Ohio’s statute of repose, R.C. 2305.131, bars claims against professionals who provide construction or design services on improvements to real property that arise from defective and unsafe conditions more than 10 years after the date of substantial completion of the improvement.
But as the home owners learned in Tutolo v. Young (Lake App. No. 2010-L-118), 2012 Ohio 121, because of the broad language used in the statute, even builders who are unlicensed and unqualified to perform the work in the first place are protected from claims arising after 10 years under the statute of repose.
In Tutolo, the home owners purchased a house in 2005. The house was renovated in 1996 by the prior owners, who constructed a pitched roof directly over an existing flat roof. Instead of hiring a professional builder, the prior owners hired a retired industrial arts teacher whose only training in carpentry was the odd jobs that he had performed around his own house.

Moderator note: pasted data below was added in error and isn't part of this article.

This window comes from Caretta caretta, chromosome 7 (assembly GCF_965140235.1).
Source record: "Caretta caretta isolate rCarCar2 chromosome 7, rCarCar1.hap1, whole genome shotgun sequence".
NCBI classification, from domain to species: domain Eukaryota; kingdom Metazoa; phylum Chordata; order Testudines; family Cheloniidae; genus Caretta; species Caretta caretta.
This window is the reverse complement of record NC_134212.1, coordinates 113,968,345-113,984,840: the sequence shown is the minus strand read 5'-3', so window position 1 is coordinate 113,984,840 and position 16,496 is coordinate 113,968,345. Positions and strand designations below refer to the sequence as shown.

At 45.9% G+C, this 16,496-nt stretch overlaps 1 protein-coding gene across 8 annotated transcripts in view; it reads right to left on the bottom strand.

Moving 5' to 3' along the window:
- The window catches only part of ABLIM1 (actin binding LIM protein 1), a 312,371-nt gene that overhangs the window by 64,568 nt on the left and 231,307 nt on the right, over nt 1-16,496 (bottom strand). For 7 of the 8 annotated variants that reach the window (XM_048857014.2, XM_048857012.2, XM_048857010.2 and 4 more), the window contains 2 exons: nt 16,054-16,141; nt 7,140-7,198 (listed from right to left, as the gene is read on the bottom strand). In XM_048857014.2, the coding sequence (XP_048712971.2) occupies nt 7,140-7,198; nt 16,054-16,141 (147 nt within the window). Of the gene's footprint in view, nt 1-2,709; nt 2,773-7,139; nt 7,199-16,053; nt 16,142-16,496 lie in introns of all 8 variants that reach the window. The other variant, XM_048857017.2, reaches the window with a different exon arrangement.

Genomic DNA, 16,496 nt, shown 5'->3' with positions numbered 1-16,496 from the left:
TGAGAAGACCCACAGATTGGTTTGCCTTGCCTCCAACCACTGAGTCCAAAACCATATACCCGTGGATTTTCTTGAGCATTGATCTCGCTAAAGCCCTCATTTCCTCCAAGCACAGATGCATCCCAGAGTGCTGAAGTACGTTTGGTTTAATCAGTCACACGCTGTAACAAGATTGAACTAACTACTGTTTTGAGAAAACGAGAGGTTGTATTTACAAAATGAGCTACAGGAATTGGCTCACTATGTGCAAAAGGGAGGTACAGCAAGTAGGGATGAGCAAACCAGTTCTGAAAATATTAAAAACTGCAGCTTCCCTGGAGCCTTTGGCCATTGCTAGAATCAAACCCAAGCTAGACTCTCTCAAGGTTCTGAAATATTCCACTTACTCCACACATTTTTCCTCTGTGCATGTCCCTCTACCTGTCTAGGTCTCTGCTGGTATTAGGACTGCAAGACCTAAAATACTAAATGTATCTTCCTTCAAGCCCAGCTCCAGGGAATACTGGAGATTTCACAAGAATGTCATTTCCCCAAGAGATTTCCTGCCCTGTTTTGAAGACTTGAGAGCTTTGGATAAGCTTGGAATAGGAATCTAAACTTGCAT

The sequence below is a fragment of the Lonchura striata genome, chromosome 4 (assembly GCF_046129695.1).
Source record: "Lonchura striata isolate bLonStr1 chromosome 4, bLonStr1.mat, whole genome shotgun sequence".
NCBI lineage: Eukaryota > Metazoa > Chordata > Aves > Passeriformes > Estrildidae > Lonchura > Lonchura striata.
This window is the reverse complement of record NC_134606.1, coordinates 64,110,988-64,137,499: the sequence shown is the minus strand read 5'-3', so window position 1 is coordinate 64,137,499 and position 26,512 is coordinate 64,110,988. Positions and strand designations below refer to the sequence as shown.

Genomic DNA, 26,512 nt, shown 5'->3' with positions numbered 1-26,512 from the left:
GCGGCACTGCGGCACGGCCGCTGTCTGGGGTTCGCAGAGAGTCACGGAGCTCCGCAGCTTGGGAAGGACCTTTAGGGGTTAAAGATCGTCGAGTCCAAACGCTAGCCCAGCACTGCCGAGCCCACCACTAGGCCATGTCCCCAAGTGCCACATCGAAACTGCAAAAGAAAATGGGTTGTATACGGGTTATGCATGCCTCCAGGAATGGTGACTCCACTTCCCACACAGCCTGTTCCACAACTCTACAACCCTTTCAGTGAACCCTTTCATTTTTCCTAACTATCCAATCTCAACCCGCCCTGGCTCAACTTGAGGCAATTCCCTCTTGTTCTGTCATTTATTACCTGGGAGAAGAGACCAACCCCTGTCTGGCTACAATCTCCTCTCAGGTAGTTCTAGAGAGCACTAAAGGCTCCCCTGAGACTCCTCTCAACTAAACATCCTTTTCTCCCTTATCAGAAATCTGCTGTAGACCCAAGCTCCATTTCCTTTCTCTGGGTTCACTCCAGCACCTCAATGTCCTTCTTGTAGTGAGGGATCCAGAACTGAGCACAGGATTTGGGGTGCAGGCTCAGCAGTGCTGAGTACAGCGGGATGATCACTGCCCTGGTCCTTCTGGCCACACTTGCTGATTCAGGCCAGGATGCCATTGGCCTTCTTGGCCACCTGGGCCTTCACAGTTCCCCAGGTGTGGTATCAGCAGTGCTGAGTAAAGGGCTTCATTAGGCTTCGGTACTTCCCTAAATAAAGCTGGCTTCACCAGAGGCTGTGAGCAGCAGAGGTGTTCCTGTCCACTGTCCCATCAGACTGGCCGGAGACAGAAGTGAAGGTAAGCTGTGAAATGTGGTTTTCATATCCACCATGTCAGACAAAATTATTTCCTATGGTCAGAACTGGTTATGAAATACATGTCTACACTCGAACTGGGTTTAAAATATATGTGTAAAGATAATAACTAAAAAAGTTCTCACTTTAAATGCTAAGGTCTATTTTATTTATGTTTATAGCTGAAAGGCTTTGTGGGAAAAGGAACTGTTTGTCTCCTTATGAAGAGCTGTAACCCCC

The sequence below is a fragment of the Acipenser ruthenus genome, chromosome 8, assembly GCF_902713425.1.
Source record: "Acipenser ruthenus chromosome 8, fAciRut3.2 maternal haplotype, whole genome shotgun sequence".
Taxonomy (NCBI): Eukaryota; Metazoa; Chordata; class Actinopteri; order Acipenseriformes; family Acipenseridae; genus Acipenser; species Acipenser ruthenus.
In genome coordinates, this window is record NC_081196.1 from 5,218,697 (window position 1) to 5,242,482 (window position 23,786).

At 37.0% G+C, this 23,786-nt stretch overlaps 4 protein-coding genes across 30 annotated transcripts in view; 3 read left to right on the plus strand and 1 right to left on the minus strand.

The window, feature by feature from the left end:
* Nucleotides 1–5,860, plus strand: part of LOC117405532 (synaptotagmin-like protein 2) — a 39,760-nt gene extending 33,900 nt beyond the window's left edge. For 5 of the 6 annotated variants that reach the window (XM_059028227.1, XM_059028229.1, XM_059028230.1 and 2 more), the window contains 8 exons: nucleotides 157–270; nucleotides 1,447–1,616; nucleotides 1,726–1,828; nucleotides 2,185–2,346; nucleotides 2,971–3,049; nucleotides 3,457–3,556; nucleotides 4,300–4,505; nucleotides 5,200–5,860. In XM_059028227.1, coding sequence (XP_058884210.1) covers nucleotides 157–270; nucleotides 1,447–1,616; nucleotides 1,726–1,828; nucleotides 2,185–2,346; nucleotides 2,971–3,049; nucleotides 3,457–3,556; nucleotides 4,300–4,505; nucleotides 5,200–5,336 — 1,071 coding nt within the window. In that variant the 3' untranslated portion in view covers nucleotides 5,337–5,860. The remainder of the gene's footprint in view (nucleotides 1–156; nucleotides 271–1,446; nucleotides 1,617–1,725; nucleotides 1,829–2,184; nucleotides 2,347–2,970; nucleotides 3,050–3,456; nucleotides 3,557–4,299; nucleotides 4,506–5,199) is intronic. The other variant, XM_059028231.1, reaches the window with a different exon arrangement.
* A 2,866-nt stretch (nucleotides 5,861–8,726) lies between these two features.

In 2009, after a tree limb fell and crashed through the pitched roof, the home owners discovered that a significant amount of moisture had been leaking through the pitched roof over the years, causing much of the wood in the roof to become wet and to rot. An expert in residential construction determined that the leaks were caused by errors in the design and construction of the pitched roof. The home owners filed suit against the prior owners and the builder who renovated the house, alleging negligence and fraud. The trial court granted the builder summary judgment based upon Ohio’s 10-year statute of repose. The home owners appealed the trial court’s decision arguing that the builder could not be covered by the statute of repose because he was never a duly licensed carpenter or contractor.
The Court of Appeals disagreed. The Court of Appeals noted that there was no language in the statute of repose indicating that it applied to only professional carpenters or licensed architects and held that the protections provided to builders and designers is stated in broad terms and apply to any “person” who provides services for an improvement on real property. Since the retired industrial arts teacher was the person who provided design and construction services during the renovation of the house, the statute of repose applied to him and barred the home owners’ claims.